Mark Levinson No.39 CD player Measurements
I measured the No.39's performance from both its balanced and unbalanced outputs. Except where noted, my comments refer to the balanced outputs. The fixed output is set to 3.5V. Using the variable output, with the volume control set to its maximum position, the No.39 fed with a 1kHz, 0dBFS signal gave out an enormous 17.75V RMS (balanced), 8.87V RMS (unbalanced). Dropping the volume by an indicated 12.9dB on the display to "60.3" resulted in a -12.95dB drop to a more reasonable 4V (balanced) and 2V (unbalanced). Used without a preamp, the No.39 will have more than enough output to drive any power amplifier to clipping. The output impedance was low, at a measured 10 ohms (unbalanced) and 20 ohms (balanced). With pin 2 hot, the balanced output was in the correct polarity.
The No,39's balanced frequency response at 0dBFS is shown in fig.1 (the unbalanced response was identical so is not shown). Perfectly flat over almost the entire audio band, the response does feature an inconsequential droop of just under 0.25dB at 20kHz. Note the excellent channel balance in this graph, better than 0.03dB. This was maintained at almost all volume settings, a testament to the well-engineered volume control. The No.39 had zero deemphasis error across the audio band (not shown). The channel separation (also not shown) was a superb 119dB at 1kHz, decreasing to 107dB at 16kHz.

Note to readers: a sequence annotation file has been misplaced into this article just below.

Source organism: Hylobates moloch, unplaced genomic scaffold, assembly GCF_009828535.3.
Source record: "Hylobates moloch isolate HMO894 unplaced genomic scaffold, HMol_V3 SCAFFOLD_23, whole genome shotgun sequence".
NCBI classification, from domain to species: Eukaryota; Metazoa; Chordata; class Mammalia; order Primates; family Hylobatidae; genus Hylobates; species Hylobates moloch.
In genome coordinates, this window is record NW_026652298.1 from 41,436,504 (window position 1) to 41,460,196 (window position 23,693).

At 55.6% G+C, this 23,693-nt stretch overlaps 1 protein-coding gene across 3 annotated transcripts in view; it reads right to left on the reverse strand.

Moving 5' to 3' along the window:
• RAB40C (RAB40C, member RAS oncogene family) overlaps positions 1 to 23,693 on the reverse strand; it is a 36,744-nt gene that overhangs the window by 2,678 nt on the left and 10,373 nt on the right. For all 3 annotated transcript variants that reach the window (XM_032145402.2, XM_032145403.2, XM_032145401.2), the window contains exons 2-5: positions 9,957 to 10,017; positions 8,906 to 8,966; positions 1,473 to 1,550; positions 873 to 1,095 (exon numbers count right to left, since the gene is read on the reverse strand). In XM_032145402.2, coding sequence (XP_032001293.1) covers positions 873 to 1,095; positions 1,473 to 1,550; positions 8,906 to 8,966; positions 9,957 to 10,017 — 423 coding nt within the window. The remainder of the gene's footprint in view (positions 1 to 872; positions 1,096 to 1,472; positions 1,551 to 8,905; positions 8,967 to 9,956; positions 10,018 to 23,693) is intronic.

Fig.1 Mark Levinson No.39, balanced mode, frequency response (right channel dashed, 0.5dB/vertical div.).
Fig.2 shows a spectral analysis of the No.39's output while it decoded 16-bit data from a test CD representing a dithered 1kHz tone at -90.31dB. The plot is dominated by the dither noise, with no power supply or distortion components evident. This is excellent performance. Driving the '39's digital input from the Audio Precision System One's digital generator and setting the word length to 20 bits gave the spectrum shown in fig.3. Despite the dramatic reduction in the dither noise level, no distortion components are unmasked, and the only power supply artefacts making their presence known are hints of 60Hz and 180Hz in the right channel. Again, this reveals excellent engineering at work in the No.39's design.
Fig.2 Mark Levinson No.39, balanced mode, spectrum of dithered 1kHz tone at -90.31dBFS, with noise and spuriae (16-bit data, 1/3-octave analysis, right channel dashed).
Fig.3 Mark Levinson No.39, balanced mode, spectrum of dithered 1kHz tone at -90.31dBFS, with noise and spuriae (20-bit data, 1/3-octave analysis, right channel dashed).
The Levinson's linearity, measured using dithered 16-bit data from a test CD, is shown in fig.4. There is a just-perceptible negative error of around -0.2dB between -80dBFS and -100dBFS. But note the overall low error right down to -110dBFS and the very low noise, this already shown in the spectral analysis plots. The waveform of an undithered 1kHz tone at -90.31dBFS (fig.5) was reproduced with its three voltage levels easily identifiable, not obscured by the noise present. This is about as good digital performance as you can buy.